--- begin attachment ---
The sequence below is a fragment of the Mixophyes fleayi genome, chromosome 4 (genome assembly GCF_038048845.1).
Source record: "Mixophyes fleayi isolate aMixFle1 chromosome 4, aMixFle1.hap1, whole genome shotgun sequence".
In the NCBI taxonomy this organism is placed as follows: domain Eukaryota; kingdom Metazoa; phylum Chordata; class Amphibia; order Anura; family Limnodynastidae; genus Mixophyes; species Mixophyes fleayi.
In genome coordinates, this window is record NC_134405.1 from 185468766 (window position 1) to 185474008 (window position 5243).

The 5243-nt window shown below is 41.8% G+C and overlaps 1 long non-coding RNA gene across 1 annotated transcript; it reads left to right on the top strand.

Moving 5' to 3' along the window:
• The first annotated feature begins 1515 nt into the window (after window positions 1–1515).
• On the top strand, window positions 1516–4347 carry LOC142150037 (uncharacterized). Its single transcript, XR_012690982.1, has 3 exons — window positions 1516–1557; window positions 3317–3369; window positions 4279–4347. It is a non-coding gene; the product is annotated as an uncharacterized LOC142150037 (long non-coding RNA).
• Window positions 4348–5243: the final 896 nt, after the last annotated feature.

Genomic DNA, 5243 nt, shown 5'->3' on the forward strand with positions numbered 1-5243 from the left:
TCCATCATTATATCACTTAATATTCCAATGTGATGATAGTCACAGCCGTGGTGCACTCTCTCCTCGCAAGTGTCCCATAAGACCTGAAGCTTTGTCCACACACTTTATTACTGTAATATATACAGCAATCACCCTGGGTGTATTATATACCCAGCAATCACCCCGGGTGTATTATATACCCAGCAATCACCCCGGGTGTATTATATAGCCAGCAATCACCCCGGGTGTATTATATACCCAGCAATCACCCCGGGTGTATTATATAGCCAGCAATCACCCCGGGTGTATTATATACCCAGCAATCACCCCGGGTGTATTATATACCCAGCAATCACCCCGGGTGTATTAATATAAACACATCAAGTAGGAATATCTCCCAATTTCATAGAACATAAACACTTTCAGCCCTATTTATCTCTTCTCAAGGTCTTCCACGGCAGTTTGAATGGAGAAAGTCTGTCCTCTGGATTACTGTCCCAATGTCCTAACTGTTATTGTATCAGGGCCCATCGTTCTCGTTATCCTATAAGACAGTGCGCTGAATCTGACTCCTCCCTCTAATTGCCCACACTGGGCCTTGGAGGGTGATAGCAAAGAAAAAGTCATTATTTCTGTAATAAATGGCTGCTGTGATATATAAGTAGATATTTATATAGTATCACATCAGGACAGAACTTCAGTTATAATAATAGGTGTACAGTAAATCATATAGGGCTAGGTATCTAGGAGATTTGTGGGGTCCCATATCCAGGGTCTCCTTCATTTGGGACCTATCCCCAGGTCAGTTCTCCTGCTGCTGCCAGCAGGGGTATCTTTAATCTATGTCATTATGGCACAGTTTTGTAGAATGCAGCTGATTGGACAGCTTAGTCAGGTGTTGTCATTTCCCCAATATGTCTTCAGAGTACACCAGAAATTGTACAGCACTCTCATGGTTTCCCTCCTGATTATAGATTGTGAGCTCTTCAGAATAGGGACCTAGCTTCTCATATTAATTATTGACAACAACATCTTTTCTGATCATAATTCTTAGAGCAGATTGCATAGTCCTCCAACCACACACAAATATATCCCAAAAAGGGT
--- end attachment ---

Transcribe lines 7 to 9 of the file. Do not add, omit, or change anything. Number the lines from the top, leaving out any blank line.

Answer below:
• The first annotated feature begins 1515 nt into the window (after window positions 1–1515).
• On the top strand, window positions 1516–4347 carry LOC142150037 (uncharacterized). Its single transcript, XR_012690982.1, has 3 exons — window positions 1516–1557; window positions 3317–3369; window positions 4279–4347. It is a non-coding gene; the product is annotated as an uncharacterized LOC142150037 (long non-coding RNA).
• Window positions 4348–5243: the final 896 nt, after the last annotated feature.